Suit of the Week: Ann Taylor Davis Knit

Davis Knit Tweed JacketFor busy working women, the suit is often the easiest outfit to throw on in the morning. In general, this feature is not about interview suits, which should be as classic and basic as you get — instead, this feature is about the slightly different suit that is fashionable, yet professional.

I am normally not a fan of double-breasted jackets (they tend to only look good while closed!)– but this one might be the exception.  Love the speckled tweed, and the extremely wide collar of the jacket; the skirt also strikes me as a great basic to be worn with or without the jacket.  The jacket (Davis Knit Tweed Jacket) is $228, and the skirt (Davis Knit Tweed Skirt) is $98.

Davis Knit Tweed Jacket Davis Knit Tweed Skirt

(L-5)

Comments

  1. Oh that is just adorable. Cheap too. Only nitpick is that it might be even nicer with a touch of stretch to it.

  2. Nice jacket! Short skirt?

  3. Can we do a post on lapels at some point?
    I am often confused by what is appropriate. For instance, on this suit, the super wide collar strikes me as looking a bit dated. I think women’s suits have a lot more room to be creative than men’s, but I am not sure than means that no rules apply. I would love to hear others’ thoughts.

    • i'm nobody :

      this would be great. there are so many rules with menswear (lapels, sleeve length, which buttons to button, how much cuff to show) but with women’s suiting, either there are fewer rules or most of us don’t know what the rules are.

    • surrounded by lawyers :

      Also, women are more likely to look overpowered by the wrong type of lapels (because we are smaller in frame, generally). On someone petite with narrow shoulders such as myself, a wide collar is usually a bad idea. The whole idea of a jacket/suit backfires if it makes you look *less* authoritative than you would in something else.

    • govvie girl :

      My rules: It has to be flattering on me, and it has to fit in with the office culture.

  4. Holy short skirt, Batman!

    • Yes! Which is really too bad, because the jacket is adorable.

    • This is exactly what popped into my head. I don’t have these model proportions by any stretch, but this would be way too short on me.

    • The length is 20.5″ (19″ for petite), which doesn’t seem that short to me…I think the model just has extremely long legs. but it’s hard to tell without trying it on yourself.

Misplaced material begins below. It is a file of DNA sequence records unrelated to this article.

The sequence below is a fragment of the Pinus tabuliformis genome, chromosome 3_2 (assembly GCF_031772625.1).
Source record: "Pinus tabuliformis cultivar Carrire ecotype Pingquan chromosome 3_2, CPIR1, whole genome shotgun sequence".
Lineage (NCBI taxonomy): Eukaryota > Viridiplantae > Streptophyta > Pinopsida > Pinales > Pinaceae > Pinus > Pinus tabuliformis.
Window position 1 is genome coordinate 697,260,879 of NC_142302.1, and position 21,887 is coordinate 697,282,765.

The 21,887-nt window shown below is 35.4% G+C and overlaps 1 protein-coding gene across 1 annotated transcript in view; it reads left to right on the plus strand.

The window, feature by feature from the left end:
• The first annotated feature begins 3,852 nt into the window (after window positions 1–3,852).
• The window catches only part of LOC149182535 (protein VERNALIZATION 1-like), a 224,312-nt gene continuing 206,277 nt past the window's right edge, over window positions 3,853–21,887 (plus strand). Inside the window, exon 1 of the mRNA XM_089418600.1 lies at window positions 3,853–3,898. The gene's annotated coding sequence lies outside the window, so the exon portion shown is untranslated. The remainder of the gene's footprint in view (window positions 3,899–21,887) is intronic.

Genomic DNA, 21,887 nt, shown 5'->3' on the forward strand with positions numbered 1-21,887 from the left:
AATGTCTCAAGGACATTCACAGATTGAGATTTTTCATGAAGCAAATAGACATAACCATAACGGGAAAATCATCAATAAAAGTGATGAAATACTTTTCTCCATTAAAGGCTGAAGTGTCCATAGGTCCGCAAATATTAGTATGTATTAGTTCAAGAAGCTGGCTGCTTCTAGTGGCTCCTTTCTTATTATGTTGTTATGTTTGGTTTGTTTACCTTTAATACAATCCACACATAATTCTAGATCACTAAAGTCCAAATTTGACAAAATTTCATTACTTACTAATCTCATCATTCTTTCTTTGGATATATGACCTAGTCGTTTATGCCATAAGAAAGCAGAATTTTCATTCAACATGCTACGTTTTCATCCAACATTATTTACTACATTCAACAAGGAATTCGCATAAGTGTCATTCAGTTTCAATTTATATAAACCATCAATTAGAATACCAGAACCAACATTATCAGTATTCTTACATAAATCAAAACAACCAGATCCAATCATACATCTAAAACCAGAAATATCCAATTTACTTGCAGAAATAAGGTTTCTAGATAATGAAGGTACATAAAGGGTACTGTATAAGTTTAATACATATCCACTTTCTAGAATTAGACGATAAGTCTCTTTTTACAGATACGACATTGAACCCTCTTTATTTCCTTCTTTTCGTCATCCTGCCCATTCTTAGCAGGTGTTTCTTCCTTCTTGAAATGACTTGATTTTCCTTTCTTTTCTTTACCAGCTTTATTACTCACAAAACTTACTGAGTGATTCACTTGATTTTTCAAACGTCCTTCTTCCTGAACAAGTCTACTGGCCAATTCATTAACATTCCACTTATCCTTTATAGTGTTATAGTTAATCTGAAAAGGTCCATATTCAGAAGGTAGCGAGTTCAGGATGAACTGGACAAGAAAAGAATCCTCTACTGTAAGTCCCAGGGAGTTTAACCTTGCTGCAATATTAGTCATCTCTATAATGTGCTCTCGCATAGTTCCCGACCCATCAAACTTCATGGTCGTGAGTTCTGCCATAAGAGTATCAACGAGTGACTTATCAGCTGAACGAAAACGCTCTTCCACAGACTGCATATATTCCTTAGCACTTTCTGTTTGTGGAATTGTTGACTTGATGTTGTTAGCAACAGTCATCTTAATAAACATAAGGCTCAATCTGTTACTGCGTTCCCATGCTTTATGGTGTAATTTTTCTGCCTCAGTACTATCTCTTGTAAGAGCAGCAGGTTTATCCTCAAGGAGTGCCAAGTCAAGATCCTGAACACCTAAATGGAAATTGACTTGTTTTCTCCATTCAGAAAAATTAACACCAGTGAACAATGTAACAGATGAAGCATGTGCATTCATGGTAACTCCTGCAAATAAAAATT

• Wow, yeah, I’m 5’8″, and 20.5 inches would NOT be that far above my knee-probably just skim it. Either it’s styled to sit high, or the model isn’t doing it justice.

  5. I think it’s adorable, but I wish they had a picture of them together. They are very cute as separates…..

  6. Sorry for the threadjack right away, but….

    I’m a 2L and am applying for summer internships with public interest organizations. Most of the places I’m applying are rather large with formal hiring procedures (as opposed to a non profit with a few lawyers). How long should I wait after submitting my application before following up?

    What is the best way to follow up when submitting applications to an unnamed “intern coordinator”? When applications are accepted by mail only? Other than reiterating my interesting and asking for a status update, is there anything else I should say or ask?

    Also, is it acceptable to send holiday cards to my former bosses at internships? Of course, I’d be keeping the cards non-religious and on the fancy/formal side. I always send cards to my former bosses from my pre-law-school career, but that was a very, very informal atmosphere.

    • Yes, on the cards.

      As to follow up, get the HR number or the number for the intern coordinator, and call “to check on the status of your application.”
      They’ll tell you no decision has been made yet or something similar, but at least you’ll know you’re not lost in the shuffle. As for how long to wait, I would say it depends — maybe a month? But really just ask around, are other people getting interviews? What does your career services office say? Past interns?

      Good luck!

      • Thanks AIMS :)

      • Ditto and ditto to what AIMS said.
        Nothing wrong with sending a card – I’ve found that employers/supervisors of interns like to hear from the former interns occassionally and are often curious to find out what they are up to.
        4-6 weeks sounds good, particularly if applications are being sent by mail (would likely take longer to receive/sort through than email). Just ask to “confirm that your application was received”/”check the status of your application”.
        Good luck!